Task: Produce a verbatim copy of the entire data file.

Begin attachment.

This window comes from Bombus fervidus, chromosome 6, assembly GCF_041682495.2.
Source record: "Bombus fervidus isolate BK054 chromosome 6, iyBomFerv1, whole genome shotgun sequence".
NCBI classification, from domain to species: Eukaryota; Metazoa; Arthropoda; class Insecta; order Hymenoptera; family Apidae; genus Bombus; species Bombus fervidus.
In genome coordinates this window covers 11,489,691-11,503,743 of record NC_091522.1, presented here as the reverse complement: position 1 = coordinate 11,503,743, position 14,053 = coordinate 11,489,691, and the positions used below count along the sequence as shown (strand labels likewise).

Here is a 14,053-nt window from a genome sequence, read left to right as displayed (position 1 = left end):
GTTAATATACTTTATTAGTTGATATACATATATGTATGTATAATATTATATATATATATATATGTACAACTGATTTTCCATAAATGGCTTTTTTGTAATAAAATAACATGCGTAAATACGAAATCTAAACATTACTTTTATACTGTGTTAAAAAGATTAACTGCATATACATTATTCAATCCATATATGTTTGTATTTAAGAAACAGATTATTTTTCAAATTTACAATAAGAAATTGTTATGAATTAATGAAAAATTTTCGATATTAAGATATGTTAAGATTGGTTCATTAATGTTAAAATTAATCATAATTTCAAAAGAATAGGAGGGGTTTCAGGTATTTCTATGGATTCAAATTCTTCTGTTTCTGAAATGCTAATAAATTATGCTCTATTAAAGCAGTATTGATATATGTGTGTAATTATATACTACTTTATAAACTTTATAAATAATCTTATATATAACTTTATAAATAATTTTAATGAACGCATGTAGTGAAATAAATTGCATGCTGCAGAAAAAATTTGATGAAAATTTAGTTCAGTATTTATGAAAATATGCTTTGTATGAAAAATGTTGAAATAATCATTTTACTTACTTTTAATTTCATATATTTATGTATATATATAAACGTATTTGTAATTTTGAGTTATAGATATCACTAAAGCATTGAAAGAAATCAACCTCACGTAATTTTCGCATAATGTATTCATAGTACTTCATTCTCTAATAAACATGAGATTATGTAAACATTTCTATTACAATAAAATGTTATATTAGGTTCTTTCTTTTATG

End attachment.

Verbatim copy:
This window comes from Bombus fervidus, chromosome 6, assembly GCF_041682495.2.
Source record: "Bombus fervidus isolate BK054 chromosome 6, iyBomFerv1, whole genome shotgun sequence".
NCBI classification, from domain to species: Eukaryota; Metazoa; Arthropoda; class Insecta; order Hymenoptera; family Apidae; genus Bombus; species Bombus fervidus.
In genome coordinates this window covers 11,489,691-11,503,743 of record NC_091522.1, presented here as the reverse complement: position 1 = coordinate 11,503,743, position 14,053 = coordinate 11,489,691, and the positions used below count along the sequence as shown (strand labels likewise).

Here is a 14,053-nt window from a genome sequence, read left to right as displayed (position 1 = left end):
GTTAATATACTTTATTAGTTGATATACATATATGTATGTATAATATTATATATATATATATATGTACAACTGATTTTCCATAAATGGCTTTTTTGTAATAAAATAACATGCGTAAATACGAAATCTAAACATTACTTTTATACTGTGTTAAAAAGATTAACTGCATATACATTATTCAATCCATATATGTTTGTATTTAAGAAACAGATTATTTTTCAAATTTACAATAAGAAATTGTTATGAATTAATGAAAAATTTTCGATATTAAGATATGTTAAGATTGGTTCATTAATGTTAAAATTAATCATAATTTCAAAAGAATAGGAGGGGTTTCAGGTATTTCTATGGATTCAAATTCTTCTGTTTCTGAAATGCTAATAAATTATGCTCTATTAAAGCAGTATTGATATATGTGTGTAATTATATACTACTTTATAAACTTTATAAATAATCTTATATATAACTTTATAAATAATTTTAATGAACGCATGTAGTGAAATAAATTGCATGCTGCAGAAAAAATTTGATGAAAATTTAGTTCAGTATTTATGAAAATATGCTTTGTATGAAAAATGTTGAAATAATCATTTTACTTACTTTTAATTTCATATATTTATGTATATATATAAACGTATTTGTAATTTTGAGTTATAGATATCACTAAAGCATTGAAAGAAATCAACCTCACGTAATTTTCGCATAATGTATTCATAGTACTTCATTCTCTAATAAACATGAGATTATGTAAACATTTCTATTACAATAAAATGTTATATTAGGTTCTTTCTTTTATG